GS and EAG Virtual Mentoring Program
Geochemists, depending on their location, may have limited access to the resources, opportunities, or expertise necessary to fulfill their professional goals.
This program aims to connect these professionals with mentors across the globe who can assist, guide, and provide insights to aid in achieving these goals.
For a start, the program will focus on three activities and will be dedicated to geochemists from low-income or lower middle-income countries as defined by the World Bank.
In the future, depending on the success of the program and on the number of mentors volunteering, we hope that the program will expand.
Three areas of initial focus for mentoring efforts have been chosen:
1. Assistance with graduate school, internship and fellowship applications
Mentees: PhD or master students and early career scientists from low-income or lower middle-income countries that want to apply
- for graduate school outside of their own country;
- for international postdoctoral positions and/or fellowships (e.g., Alexander von Humboldt Foundation Fellowships in Germany; Marie Curie scholarships of the European Union, Fullbright in the USA, etc.) in preparation of competitive applications.
Mentors: Post docs or researchers who have experience with the system of the target program/country assist applicants.
Example of activities may include guiding applicants through the process of identifying where they want to apply, and helping with the writing of letters and other modules of an application package (e.g., statements of research and teaching). Further, where relevant (e.g., for personal contacts) the mentor might introduce the candidate to the relevant faculty through a dedicated GS email address to establish authenticity.
2. Laboratory development and capacity building at targeted institutions.
Mentees: students/scientists or lab managers from low-income or lower middle-income countries who need help with learning how to use and maintain a piece of equipment.
Mentors: experienced lab managers, technicians, or researchers who are willing to help, with the purpose of providing online technical assistance. This could then evolve to actual physical visits to labs in some cases, funded by the capacity building grant and other related funds.
3. Connecting collaborators to execute specific projects
Mentees: students or scientists with a project with a need for external collaboration for progress (e.g., expertise, access to analytical equipment).
Mentors: scientists willing to aid in organization, planning, connecting project leads/PIs with the collaborators and resources needed for specific projects. Typically, the mentor herself / himself would not be the collaborator.
How to participate
Mentors: To apply, please complete the mentor application form. Note that mentors will not serve as collaborators but will guide the mentee through the literature and/or networks to find the answer or resources mentees are looking for. This would ensure that the mentor has no vested interest. Geochemical Society or European Association of Geochemistry membership is not required to serve, however all mentors must agree to abide by the GS code of ethics.
Mentees: The program is initially focused on students and scientists of low-income and lower middle-income countries as defined by the World Bank. To apply please fill in this online form. You will be asked to explain your needs in the motivation statement of your request for mentoring. Please contact email@example.com if you have any questions regarding your eligibility for this program. Geochemical Society or European Association of Geochemistry membership is not required to participate. However, the society offers free membership for students in qualifying countries for those who are interested. Mentees must agree to abide by the GS code of ethics.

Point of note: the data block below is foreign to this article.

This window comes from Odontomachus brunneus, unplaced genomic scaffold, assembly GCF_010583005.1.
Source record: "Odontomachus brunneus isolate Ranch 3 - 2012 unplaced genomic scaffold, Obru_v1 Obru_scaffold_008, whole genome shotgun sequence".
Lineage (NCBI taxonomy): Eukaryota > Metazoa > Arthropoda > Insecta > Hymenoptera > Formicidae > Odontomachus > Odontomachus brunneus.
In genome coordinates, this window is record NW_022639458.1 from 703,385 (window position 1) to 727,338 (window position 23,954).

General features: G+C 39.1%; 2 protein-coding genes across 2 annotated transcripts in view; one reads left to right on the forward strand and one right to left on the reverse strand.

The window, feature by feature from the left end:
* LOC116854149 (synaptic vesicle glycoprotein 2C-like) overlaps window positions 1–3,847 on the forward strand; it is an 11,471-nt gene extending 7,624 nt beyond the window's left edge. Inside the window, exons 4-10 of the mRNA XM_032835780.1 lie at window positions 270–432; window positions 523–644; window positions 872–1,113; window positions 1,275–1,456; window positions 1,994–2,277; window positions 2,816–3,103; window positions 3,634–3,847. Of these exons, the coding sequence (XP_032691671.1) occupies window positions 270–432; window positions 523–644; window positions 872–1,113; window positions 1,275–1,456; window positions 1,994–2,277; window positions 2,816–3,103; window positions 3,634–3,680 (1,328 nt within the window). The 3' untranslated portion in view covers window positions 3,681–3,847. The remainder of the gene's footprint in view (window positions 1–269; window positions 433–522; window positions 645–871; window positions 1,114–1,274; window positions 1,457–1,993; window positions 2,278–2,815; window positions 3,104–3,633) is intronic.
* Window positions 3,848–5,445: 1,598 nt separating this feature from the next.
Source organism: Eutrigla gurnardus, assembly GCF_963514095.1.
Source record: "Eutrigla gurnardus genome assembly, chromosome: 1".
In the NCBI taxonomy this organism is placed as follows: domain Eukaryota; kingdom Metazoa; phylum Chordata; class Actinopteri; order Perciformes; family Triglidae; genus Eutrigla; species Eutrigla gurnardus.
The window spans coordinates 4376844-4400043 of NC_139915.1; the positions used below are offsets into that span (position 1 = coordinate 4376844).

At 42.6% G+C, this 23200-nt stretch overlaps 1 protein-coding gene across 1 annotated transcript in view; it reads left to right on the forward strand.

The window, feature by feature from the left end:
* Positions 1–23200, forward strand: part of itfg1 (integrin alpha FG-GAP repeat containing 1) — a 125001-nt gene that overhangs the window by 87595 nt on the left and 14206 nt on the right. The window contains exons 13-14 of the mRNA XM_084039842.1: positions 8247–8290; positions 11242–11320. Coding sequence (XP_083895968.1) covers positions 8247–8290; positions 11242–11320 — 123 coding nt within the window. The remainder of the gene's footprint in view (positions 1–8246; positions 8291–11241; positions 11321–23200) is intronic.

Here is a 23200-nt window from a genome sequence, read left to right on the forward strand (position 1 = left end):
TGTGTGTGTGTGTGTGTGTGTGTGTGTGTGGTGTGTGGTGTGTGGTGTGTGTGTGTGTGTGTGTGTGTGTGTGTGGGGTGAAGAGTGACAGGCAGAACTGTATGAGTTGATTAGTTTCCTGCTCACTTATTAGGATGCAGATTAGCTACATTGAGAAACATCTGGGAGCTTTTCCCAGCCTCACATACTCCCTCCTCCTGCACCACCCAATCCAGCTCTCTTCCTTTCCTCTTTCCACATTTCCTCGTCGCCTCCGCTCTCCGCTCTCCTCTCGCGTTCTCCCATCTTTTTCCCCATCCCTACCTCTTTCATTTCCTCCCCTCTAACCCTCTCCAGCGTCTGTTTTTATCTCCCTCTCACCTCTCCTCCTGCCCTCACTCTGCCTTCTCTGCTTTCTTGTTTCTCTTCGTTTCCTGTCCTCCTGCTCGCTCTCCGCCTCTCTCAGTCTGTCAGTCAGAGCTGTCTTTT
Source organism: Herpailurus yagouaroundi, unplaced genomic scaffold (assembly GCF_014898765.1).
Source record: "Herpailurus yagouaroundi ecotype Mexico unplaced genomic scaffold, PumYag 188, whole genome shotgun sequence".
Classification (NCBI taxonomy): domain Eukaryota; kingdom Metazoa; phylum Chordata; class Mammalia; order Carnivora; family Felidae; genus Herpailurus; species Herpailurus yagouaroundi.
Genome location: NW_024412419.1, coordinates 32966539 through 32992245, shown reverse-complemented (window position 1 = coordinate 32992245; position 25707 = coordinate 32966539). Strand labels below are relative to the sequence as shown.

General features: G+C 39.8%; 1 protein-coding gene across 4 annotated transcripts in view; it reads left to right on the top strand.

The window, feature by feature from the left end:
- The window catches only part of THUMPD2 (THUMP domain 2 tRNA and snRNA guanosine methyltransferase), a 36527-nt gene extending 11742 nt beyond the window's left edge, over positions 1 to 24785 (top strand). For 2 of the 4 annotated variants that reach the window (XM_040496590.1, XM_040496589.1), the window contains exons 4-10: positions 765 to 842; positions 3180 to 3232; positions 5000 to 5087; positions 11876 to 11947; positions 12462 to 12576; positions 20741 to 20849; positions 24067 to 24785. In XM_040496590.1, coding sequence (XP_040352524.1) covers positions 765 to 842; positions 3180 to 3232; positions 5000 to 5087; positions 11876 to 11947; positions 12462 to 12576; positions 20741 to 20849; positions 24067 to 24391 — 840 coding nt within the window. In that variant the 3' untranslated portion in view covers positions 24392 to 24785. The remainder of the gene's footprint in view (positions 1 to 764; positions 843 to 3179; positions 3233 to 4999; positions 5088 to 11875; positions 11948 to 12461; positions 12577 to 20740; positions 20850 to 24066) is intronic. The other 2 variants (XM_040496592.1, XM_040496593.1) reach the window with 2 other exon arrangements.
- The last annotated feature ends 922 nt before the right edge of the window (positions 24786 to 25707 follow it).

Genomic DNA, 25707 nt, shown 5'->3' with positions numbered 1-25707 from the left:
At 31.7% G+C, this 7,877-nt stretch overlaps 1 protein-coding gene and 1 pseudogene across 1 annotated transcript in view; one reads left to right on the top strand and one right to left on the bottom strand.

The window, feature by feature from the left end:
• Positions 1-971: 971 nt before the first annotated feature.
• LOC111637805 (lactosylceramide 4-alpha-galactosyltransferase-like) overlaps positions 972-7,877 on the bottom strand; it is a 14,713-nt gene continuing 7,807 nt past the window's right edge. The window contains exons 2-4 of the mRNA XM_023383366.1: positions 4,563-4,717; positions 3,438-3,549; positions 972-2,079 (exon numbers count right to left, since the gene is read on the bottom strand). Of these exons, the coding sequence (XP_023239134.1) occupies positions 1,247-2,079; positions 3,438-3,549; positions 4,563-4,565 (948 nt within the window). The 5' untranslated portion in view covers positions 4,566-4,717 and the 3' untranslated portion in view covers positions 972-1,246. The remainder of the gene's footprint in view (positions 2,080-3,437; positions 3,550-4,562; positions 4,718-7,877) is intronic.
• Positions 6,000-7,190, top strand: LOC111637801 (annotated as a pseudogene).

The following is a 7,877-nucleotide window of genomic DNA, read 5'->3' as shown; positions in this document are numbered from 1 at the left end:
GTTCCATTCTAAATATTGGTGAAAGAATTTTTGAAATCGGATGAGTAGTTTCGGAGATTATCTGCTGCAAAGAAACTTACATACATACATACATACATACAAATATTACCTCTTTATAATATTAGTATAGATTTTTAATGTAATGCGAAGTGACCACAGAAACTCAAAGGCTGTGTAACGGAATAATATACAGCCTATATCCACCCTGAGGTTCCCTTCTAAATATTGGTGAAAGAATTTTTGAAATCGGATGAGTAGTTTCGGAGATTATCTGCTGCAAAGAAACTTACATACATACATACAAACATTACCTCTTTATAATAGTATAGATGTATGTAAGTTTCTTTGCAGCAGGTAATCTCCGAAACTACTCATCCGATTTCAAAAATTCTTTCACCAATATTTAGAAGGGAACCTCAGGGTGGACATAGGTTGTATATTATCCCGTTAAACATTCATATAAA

Mentor and mentee pairing: This will be done by the moderator of each area of the program. Whenever possible, groups will be constituted to foster mutual learning and networking. If no mentors can be found at first, the application will be placed on a waiting list.
Mentors will never answer directly to a request for mentoring. The initial introduction will be done by the program and a track would be kept of all active mentor-mentee pairs.
How to meet and define the boundaries of the mentorship: During the first meeting the pair will use this online initial questionnaire in order to set their own expectations and boundaries. Number of meetings, frequency and duration (for example 3 meetings of one hour over 3 month) and mode of functioning (video, phone, emails...) will be defined accordingly.
Mentor and mentee forums: Two platforms, one for mentees and one for mentors, will be set up using the social media platform slack in order to exchange on questions, experiences, knowledge, opportunities, or issues with the mentoring. An open zoom meeting will be organized once a month by the moderators for those who would prefer to talk rather than write.
How to end a mentoring arrangement
The mentoring formally ends when it has reached its objectives, when it is turning into a collaboration, or when it is not fulfilling its goal. As greatest benefits can be reached when mentees and mentors feel at ease, if anyone does not feel comfortable moving forward with the mentoring, they are welcome to withdraw. Upon completion of the program, participants will be asked to submit feedback about their experience via an online survey. This will help us to keep track of how the program is functioning and to make improvements.